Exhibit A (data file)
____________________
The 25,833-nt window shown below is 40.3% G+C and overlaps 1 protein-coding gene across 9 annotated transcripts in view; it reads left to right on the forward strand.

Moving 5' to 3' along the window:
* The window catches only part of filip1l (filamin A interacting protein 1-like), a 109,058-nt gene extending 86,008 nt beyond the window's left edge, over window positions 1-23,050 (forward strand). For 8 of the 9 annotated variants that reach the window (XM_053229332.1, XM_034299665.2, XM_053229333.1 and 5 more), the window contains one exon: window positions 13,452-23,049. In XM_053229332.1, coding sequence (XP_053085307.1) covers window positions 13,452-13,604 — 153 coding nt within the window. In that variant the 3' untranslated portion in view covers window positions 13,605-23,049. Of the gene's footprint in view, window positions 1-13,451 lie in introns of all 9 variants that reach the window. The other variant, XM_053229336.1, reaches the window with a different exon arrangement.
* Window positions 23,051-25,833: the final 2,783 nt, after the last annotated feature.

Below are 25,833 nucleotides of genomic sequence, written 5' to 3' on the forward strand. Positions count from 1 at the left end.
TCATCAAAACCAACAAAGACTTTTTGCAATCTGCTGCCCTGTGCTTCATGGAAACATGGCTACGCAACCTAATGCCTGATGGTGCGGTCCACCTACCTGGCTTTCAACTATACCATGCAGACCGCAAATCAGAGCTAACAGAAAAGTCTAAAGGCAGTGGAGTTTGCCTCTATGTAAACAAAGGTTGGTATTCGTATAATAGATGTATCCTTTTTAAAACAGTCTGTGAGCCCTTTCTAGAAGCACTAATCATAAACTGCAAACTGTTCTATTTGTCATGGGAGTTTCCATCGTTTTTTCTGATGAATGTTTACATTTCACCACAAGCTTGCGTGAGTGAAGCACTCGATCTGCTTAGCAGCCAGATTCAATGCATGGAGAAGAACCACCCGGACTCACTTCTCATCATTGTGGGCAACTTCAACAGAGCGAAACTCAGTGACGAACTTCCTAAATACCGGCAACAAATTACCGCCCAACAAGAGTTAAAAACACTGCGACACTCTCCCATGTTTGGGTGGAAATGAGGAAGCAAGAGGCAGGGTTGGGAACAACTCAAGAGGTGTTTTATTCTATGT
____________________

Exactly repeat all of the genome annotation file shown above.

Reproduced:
The 25,833-nt window shown below is 40.3% G+C and overlaps 1 protein-coding gene across 9 annotated transcripts in view; it reads left to right on the forward strand.

Moving 5' to 3' along the window:
* The window catches only part of filip1l (filamin A interacting protein 1-like), a 109,058-nt gene extending 86,008 nt beyond the window's left edge, over window positions 1-23,050 (forward strand). For 8 of the 9 annotated variants that reach the window (XM_053229332.1, XM_034299665.2, XM_053229333.1 and 5 more), the window contains one exon: window positions 13,452-23,049. In XM_053229332.1, coding sequence (XP_053085307.1) covers window positions 13,452-13,604 — 153 coding nt within the window. In that variant the 3' untranslated portion in view covers window positions 13,605-23,049. Of the gene's footprint in view, window positions 1-13,451 lie in introns of all 9 variants that reach the window. The other variant, XM_053229336.1, reaches the window with a different exon arrangement.
* Window positions 23,051-25,833: the final 2,783 nt, after the last annotated feature.

Below are 25,833 nucleotides of genomic sequence, written 5' to 3' on the forward strand. Positions count from 1 at the left end.
TCATCAAAACCAACAAAGACTTTTTGCAATCTGCTGCCCTGTGCTTCATGGAAACATGGCTACGCAACCTAATGCCTGATGGTGCGGTCCACCTACCTGGCTTTCAACTATACCATGCAGACCGCAAATCAGAGCTAACAGAAAAGTCTAAAGGCAGTGGAGTTTGCCTCTATGTAAACAAAGGTTGGTATTCGTATAATAGATGTATCCTTTTTAAAACAGTCTGTGAGCCCTTTCTAGAAGCACTAATCATAAACTGCAAACTGTTCTATTTGTCATGGGAGTTTCCATCGTTTTTTCTGATGAATGTTTACATTTCACCACAAGCTTGCGTGAGTGAAGCACTCGATCTGCTTAGCAGCCAGATTCAATGCATGGAGAAGAACCACCCGGACTCACTTCTCATCATTGTGGGCAACTTCAACAGAGCGAAACTCAGTGACGAACTTCCTAAATACCGGCAACAAATTACCGCCCAACAAGAGTTAAAAACACTGCGACACTCTCCCATGTTTGGGTGGAAATGAGGAAGCAAGAGGCAGGGTTGGGAACAACTCAAGAGGTGTTTTATTCTATGT